DP&I. It is submitted on the basis that there is an overriding public interest against disclosure
pursuant to section 14(2) of the Government Information (Public Access) Act 2009 (NSW) (the Act).
The Report is exempt from disclosure under the Act on the grounds that it contains information
associated with the storage of security sensitive petroleum finished product and information that is
commercial-in-confidence.
The information which is exempt from disclosure applies specifically to the following parts of the
Report:
Appendix E Lists of Hazardous Scenarios
This report must not be copied or distributed outside DP&I without the express permission of Caltex.
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APPENDIX F QUALIFICATIONS AND EXPERIENCE OF THE
HAZARD ANALYSIS TEAM
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F.1 R4RISK PROJECT TEAM
An overview of the qualifications and experience of R4Risks project team is provided within Table 1.
Table 1: Project Team Summary
Name Project Role Qualification and Relevant Experience
Lachlan Dreher
Project Manager
Technical Review
Bachelor of Engineering (Chem) Hons., University of
Melbourne
Registered Professional Engineer (NPER-3); in the
categories of Chemical (general) and Fire Safety
Engineering
Over 20 years experience in the risk management field.
Technical expert in QRA with extensive experience
leading and conducting large QRA studies
Was at the forefront in the development of in-house tools
for the conduct of QRA (VRJ Risk Engineers /
ModuSpec), including defining many of the algorithms
used in these programs.
Dr. Patrick Walker Technical Analyst
Bachelor of Engineering (Chem,) Hons., University of
NSW
Over eight years experience in a range of risk
assessment techniques across a number of industries.
Extensive experience in conducting consequence
modeling and QRAs for the petrochemical, chemical and
oil & gas industries.
Flora Chung Technical Analyst
Bachelor of Engineering (Chemical and Biomolecular)
Hons., University of Melbourne.
Analyst with experience in consequence modelling, fire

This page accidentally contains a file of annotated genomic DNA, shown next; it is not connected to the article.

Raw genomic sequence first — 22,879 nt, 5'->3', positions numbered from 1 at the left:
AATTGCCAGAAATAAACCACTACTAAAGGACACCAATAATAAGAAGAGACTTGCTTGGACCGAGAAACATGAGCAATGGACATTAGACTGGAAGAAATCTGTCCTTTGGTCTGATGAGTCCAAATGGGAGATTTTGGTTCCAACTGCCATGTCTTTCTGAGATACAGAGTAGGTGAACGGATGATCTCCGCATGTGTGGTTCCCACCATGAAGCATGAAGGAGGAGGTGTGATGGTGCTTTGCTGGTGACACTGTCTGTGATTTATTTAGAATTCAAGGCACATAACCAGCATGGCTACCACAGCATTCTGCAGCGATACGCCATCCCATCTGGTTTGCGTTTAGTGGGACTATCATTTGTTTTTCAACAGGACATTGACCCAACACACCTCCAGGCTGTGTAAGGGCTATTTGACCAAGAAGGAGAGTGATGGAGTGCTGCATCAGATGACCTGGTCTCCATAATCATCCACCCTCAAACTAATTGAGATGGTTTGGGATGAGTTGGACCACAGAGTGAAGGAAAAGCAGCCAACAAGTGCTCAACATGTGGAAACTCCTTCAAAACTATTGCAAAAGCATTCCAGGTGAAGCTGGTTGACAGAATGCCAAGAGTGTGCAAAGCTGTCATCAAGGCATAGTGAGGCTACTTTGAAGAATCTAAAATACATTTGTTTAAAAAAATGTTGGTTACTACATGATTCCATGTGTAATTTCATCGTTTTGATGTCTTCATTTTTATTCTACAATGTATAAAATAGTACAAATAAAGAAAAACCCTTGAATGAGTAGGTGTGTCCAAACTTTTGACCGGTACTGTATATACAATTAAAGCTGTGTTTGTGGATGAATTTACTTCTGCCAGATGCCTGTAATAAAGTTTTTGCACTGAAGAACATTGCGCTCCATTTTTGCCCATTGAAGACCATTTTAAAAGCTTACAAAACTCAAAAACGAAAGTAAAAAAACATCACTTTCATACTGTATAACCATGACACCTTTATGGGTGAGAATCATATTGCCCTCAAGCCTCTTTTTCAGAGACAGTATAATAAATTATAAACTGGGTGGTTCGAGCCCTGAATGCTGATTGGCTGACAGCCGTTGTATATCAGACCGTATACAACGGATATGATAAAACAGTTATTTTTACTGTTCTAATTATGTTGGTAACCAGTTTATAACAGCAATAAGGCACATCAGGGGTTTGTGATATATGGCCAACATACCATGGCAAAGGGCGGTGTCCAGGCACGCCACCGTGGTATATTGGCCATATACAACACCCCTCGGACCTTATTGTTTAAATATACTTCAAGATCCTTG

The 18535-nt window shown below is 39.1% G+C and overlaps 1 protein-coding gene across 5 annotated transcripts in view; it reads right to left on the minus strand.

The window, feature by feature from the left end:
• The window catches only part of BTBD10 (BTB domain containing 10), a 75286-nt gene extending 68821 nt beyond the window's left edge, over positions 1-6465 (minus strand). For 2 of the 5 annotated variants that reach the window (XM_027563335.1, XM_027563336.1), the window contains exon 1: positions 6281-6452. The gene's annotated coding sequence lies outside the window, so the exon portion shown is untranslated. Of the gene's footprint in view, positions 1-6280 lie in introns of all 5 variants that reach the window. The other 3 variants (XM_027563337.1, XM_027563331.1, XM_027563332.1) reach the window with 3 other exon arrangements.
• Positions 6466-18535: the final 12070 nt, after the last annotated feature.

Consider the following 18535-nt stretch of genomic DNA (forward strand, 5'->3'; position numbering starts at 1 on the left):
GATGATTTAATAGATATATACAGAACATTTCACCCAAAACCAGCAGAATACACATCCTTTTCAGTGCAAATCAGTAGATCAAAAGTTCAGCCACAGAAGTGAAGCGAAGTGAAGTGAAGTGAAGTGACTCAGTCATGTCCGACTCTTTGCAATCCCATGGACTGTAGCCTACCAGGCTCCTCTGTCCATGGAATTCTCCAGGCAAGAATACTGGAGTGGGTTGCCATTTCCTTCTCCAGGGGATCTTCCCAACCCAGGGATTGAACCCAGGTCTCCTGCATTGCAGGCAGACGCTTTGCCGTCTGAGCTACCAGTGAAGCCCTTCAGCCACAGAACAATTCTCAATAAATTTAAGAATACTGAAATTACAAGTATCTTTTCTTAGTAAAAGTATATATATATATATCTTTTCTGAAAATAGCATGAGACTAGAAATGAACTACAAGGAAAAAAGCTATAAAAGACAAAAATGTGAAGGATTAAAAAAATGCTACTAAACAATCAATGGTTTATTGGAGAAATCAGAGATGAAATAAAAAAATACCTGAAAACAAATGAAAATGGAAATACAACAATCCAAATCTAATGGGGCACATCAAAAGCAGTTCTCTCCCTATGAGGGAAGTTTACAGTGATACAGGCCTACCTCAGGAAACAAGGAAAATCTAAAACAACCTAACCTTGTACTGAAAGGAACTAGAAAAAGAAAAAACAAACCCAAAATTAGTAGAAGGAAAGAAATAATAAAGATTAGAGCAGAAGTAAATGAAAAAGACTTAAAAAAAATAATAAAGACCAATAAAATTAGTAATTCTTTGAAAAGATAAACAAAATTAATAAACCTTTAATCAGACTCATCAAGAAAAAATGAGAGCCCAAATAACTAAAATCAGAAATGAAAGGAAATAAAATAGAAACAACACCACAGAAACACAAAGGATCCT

safety studies and quantitative risk assessments.
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F.2 PROJECT TEAM EXPERIENCE
R4Risks project team has extensive experience in conducting a range of hazard and risk studies,
including QRAs. These studies involved reviewing the corresponding processes to identify,
understand and assess the risk associated with the significant hazards. A selection of these studies
that involved the team members are listed in Table 2.
Table 2: R4Risk Project Team Experience
Client Project
Legend International QRA for proposed Mount Isa Fertilizer Project (600 ktpa & 1200 ktpa)
Confidential
Peer review of QRA to identify modelling flaws resulting in overstated risk
results.
Caltex Australia QRA for Kurnell Refinery
Coogee Chemicals QRA for Mt Isa Plant Expansion
Incitec Pivot Peer review of QRA for proposed facility
BHP
QRA for proposed ammonium nitrate plant, including comparison of risks for
alternate processing technologies and alternate site locations
BHP QRA for proposed ammonia / urea fertilizer plant.
BP Kwinana Refinery: QRA of facility
Caltex Kurnell Refinery: QRA for new crude oil storage tank
Caltex Kurnell Refinery: QRA to identify risk implications for occupied buildings at site.
Marstel Terminals Coode Island bulk liquid storage terminal: QRA, including propylene oxide and
acrylonitrile storage
Mobil Mobil Altona Refinery: QRA of complete refinery
Mobil Yarraville bulk liquid storage terminal: QRA of facility
Mobil Yarraville bulk liquid storage terminal: Update QRA for changed tankage
allocation
Mobil Spotswood bulk liquid storage terminal: QRA of facility
Mobil Colmslie Terminal: QRA of proposed LPG terminal
Nufarm-Coogee Kwinana Chlor-Alkali Plant: QRA of proposed plant upgrade
Nufarm-Coogee Kemerton Chlor-Alkali Plant: QRA of proposed plant upgrade
Nufarm-Coogee Kwinana Chlor-Alkali Plant: QRA of proposed plant upgrade (modified design)
Nufarm-Coogee Kemerton Chlor-Alkali Plant: QRA of proposed plant upgrade (modified design)
Nufarm-Coogee Kwinana Chlor-Alkali Plant: QRA for plant expansion (low-pressure design)
Nufarm Belvedere Agricultural Chemicals Plant (UK): QRA for chemicals
manufacturing plant, including chlorine storage and handling
Pasminco Hobart smelter: QRAs for acid plants
Port of Brisbane Northshore Hamilton: QRA for development master plan
Process Design &
Fabrication
Barnawartha Biodiesel Plant: QRA of proposed facility
Queensland Nitrates
Plant
Moura ammonium nitrate plant: Preliminary QRA (including ammonia
manufacture and storage)
Queensland Nitrates
Plant
Moura ammonium nitrate plant: QRA for final design (including ammonia
manufacture and storage)
Queensland Nitrates
Plant
Moura ammonium nitrate plant: QRA Update for Major Hazard Facility
compliance (including ammonia manufacture and storage)
Queensland Nitrates
Plant
Moura ammonium nitrate plant: QRA for proposed plant expansion (including
ammonia manufacture and storage)
Queensland Nitrates
Plant
Moura ammonium nitrate plant: Risk review of ammonia storage options for
proposed plant expansion (refrigerated storage vs pressurised storage)